If you have a well-trained, experienced dog who is accustomed to discipline, it’s okay to use the e-collar if he should break on a shot bird. But I do not recommend using the e-collar on a first-timer; there are other steps that can be taken.

For instance: you can simply tie your young dog down and not release him for the retrieve until he settles down. If you have a hunting partner who is a decent shot, you can put the dog on a leash and work him on the sit command to show him that steadiness carries over to the field. After all, the dog has to learn to apply the skills he has learned in training to the hunt. So, you want the dog to enjoy the hunt as much as possible, but not allow him to make the occasion frustrating.

For the first hunt, the atmosphere should be one of excitement tempered with decent control. You’ll be pleased, and possibly surprised, to watch your pup discover the joy of working and honing his natural instincts. This event should be a well-deserved reward for the many days of training, and I hope you have a successful day in the field together.

Have a great dove opener!

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Grady’s column appears in WON every other week and he can be reached at

Getting your dog ready
The hunting season may seem a long way off fellow hunters, but it’s time to start looking ahead and preparing your dog for the demands of a lengthy season. After all hunting dogs are athletes; and, like any athlete there’s a the physical and mental conditioning process after any long layoff.

Work should begin in small steps — not giant leaps, so you need to start preparing early. Most of today’s hunting dogs double as pets for the family to enjoy during the off season, which can make getting them into hunting shape and refocusing their attention on game birds all the more difficult.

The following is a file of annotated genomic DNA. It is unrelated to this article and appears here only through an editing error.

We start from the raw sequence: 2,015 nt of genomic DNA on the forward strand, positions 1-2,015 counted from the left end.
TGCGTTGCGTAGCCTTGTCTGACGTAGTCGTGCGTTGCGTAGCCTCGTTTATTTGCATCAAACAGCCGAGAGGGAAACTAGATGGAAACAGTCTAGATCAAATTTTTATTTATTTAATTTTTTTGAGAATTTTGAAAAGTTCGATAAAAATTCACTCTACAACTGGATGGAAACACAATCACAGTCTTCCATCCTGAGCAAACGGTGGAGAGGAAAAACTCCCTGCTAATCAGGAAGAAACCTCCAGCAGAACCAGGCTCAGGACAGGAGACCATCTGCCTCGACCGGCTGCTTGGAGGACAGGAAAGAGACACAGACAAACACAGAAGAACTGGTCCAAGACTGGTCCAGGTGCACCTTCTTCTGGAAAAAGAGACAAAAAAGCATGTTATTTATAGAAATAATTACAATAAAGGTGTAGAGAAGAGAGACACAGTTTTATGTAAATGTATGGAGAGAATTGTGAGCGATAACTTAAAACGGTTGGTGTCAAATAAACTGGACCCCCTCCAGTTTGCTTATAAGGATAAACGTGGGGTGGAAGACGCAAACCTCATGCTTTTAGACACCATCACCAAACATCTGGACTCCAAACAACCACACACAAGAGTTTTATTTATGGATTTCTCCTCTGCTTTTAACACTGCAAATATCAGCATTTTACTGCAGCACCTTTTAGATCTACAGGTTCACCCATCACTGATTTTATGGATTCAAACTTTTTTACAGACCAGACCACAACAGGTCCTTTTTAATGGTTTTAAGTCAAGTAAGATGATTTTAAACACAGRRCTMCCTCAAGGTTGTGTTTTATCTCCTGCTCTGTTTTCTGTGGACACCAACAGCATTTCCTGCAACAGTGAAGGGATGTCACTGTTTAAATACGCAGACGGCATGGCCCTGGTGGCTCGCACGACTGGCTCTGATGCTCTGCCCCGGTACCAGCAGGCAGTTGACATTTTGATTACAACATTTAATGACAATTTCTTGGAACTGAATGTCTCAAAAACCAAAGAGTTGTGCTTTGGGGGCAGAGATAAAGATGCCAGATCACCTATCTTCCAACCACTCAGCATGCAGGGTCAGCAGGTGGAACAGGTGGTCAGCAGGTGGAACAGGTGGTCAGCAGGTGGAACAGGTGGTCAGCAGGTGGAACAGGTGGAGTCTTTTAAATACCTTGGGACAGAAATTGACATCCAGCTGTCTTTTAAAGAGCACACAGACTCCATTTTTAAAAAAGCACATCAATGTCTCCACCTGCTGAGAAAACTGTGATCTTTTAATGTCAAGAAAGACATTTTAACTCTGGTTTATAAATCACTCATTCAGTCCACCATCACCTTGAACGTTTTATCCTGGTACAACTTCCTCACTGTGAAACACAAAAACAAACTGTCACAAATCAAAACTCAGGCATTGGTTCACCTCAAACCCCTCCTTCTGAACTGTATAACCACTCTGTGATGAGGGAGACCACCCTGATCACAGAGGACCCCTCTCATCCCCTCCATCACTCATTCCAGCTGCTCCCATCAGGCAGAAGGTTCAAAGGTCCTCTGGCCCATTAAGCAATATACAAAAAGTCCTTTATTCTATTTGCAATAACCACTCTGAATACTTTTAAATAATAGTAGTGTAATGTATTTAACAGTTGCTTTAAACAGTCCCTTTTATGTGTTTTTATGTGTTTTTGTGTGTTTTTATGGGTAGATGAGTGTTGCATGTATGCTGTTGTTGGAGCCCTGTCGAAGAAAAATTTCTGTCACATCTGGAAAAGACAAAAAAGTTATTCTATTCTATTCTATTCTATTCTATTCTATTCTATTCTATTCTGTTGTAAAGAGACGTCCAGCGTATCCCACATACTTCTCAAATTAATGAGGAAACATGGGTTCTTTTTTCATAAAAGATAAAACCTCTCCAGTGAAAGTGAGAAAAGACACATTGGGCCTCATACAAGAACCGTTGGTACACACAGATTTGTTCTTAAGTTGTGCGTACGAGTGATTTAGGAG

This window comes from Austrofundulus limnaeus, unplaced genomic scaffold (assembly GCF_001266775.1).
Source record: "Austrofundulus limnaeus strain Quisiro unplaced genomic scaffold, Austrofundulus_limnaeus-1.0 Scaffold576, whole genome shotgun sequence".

Although very important, the heart, lungs and muscles are what most hunters think about when you mention getting your dog in shape for the season. Not many sportsmen think about the pads on their dog’s feet when it comes to the conditioning process. Unless your dog has been very active during this past offseason his pads are going to be a bit on the soft side and not field ready. Because of their unrelenting desire to hunt, dogs are going to give it their best effort no matter what their physical condition. So, it’s unfair to the animal, to take him to the field when he’s not hunt-ready.

The last thing any hunter wants to happen is for his dog to be laid up after the first outing of the season — especially if it is a preventable injury. That’s a real bummer. Another problem during the off season is that many sportsmen don’t pay close enough attention to the amount of food their dogs are being fed. Consequently, the slim hunting dog they ended the season with is now overweight. Cutting back on the dog’s food is another good reason to start the conditioning process early.

Even the simplest outing can be unfair to an out-of-shape dog. I’ve had hunters tell me, “There are no real demands on a dog for a dove hunt.” That’s wrong, fellow hunters. A dog that is overweight will overheat much quicker on a hot day than one that is in hunt-ready shape, and they are more likely to strain a muscle. Also, the hot ground tends to make their pads wear or tear more easily. Dove hunting is as dangerous for your dog as any other type of hunting when your dog is in poor condition.

Although, I do not disapprove of roading a dog to get him in hunting shape, I feel the better choice is to go the training route. It’s also a mental refresher for any dog and sharpens the communication between the two of you. Teach him something new or hone an existing command, skill or technique. Set up a training schedule by deciding how many days you have until the season begins, then set up realistic goals to accomplish in the weeks ahead.

Your ultimate goal is to have your hunting dog at his proper field ready weight, in good physical conditioning, with toughened pads, and tuned in to his training level by the first hunt.

It’s a long season ahead fellow dog owners, so be kind to your hunting partner and get him into shape by the time the season begins. A dog adds joy to any hunt. Don’t be without your dog on any of your outings simply because you didn’t do your part to get him ready.

Good hunting!

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Grady’s column appears in WON every other week and he can be reached at